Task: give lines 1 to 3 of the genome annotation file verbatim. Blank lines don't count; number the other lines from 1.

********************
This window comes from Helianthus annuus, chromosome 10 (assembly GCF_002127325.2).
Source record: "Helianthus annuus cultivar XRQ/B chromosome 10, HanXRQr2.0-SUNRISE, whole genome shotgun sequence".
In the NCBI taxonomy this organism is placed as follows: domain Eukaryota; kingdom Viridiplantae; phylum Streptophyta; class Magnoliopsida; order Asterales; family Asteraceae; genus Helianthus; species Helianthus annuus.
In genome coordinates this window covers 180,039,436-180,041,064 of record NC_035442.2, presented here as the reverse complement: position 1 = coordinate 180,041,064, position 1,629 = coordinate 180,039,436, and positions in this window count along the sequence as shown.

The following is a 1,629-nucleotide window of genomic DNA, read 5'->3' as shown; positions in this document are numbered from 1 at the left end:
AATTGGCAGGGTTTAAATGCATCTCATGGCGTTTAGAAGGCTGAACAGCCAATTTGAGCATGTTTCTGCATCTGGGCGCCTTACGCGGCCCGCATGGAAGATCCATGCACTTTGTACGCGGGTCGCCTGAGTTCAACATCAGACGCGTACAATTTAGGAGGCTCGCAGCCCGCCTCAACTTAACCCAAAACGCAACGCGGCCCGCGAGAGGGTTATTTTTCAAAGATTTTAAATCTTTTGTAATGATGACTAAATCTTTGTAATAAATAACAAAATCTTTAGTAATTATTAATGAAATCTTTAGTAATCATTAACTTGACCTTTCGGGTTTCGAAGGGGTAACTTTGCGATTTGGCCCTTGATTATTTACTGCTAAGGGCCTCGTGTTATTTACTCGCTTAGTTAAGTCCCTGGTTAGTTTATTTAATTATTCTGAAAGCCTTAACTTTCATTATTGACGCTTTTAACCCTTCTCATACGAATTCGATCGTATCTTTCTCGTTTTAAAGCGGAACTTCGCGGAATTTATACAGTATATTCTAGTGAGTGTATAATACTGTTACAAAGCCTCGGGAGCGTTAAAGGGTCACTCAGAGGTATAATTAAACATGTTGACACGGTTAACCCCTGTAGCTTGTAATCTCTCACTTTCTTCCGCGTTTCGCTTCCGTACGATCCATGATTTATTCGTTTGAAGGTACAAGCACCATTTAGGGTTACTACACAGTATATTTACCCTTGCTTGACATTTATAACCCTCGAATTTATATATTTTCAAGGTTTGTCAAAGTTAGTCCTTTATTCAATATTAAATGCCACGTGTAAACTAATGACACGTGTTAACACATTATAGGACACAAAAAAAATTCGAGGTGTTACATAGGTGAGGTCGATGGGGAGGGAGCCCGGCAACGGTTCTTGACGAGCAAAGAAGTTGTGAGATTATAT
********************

This window comes from Helianthus annuus, chromosome 10 (assembly GCF_002127325.2).
Source record: "Helianthus annuus cultivar XRQ/B chromosome 10, HanXRQr2.0-SUNRISE, whole genome shotgun sequence".
In the NCBI taxonomy this organism is placed as follows: domain Eukaryota; kingdom Viridiplantae; phylum Streptophyta; class Magnoliopsida; order Asterales; family Asteraceae; genus Helianthus; species Helianthus annuus.